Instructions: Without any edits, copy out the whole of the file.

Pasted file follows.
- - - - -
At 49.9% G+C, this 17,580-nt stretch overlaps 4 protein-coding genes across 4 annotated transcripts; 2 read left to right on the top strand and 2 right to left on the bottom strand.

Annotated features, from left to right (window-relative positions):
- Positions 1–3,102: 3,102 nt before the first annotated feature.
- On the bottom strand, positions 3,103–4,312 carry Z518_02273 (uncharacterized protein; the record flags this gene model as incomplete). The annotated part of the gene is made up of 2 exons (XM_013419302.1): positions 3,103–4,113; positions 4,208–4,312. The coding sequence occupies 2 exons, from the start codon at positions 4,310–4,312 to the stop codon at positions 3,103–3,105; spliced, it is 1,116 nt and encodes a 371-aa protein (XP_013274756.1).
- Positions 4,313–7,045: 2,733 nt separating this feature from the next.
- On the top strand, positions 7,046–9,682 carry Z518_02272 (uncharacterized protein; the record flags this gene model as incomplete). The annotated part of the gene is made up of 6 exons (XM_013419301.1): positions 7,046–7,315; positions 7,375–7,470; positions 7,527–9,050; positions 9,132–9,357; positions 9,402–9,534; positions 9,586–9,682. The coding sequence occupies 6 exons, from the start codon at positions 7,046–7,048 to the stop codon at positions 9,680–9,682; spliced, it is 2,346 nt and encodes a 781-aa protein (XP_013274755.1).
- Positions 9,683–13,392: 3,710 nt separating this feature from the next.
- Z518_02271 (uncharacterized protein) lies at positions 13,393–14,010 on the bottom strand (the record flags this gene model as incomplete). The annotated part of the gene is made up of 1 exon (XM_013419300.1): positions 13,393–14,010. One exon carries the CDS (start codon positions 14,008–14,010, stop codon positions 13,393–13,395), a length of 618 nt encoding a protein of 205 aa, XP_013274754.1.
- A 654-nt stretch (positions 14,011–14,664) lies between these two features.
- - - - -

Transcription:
At 49.9% G+C, this 17,580-nt stretch overlaps 4 protein-coding genes across 4 annotated transcripts; 2 read left to right on the top strand and 2 right to left on the bottom strand.

Annotated features, from left to right (window-relative positions):
- Positions 1–3,102: 3,102 nt before the first annotated feature.
- On the bottom strand, positions 3,103–4,312 carry Z518_02273 (uncharacterized protein; the record flags this gene model as incomplete). The annotated part of the gene is made up of 2 exons (XM_013419302.1): positions 3,103–4,113; positions 4,208–4,312. The coding sequence occupies 2 exons, from the start codon at positions 4,310–4,312 to the stop codon at positions 3,103–3,105; spliced, it is 1,116 nt and encodes a 371-aa protein (XP_013274756.1).
- Positions 4,313–7,045: 2,733 nt separating this feature from the next.
- On the top strand, positions 7,046–9,682 carry Z518_02272 (uncharacterized protein; the record flags this gene model as incomplete). The annotated part of the gene is made up of 6 exons (XM_013419301.1): positions 7,046–7,315; positions 7,375–7,470; positions 7,527–9,050; positions 9,132–9,357; positions 9,402–9,534; positions 9,586–9,682. The coding sequence occupies 6 exons, from the start codon at positions 7,046–7,048 to the stop codon at positions 9,680–9,682; spliced, it is 2,346 nt and encodes a 781-aa protein (XP_013274755.1).
- Positions 9,683–13,392: 3,710 nt separating this feature from the next.
- Z518_02271 (uncharacterized protein) lies at positions 13,393–14,010 on the bottom strand (the record flags this gene model as incomplete). The annotated part of the gene is made up of 1 exon (XM_013419300.1): positions 13,393–14,010. One exon carries the CDS (start codon positions 14,008–14,010, stop codon positions 13,393–13,395), a length of 618 nt encoding a protein of 205 aa, XP_013274754.1.
- A 654-nt stretch (positions 14,011–14,664) lies between these two features.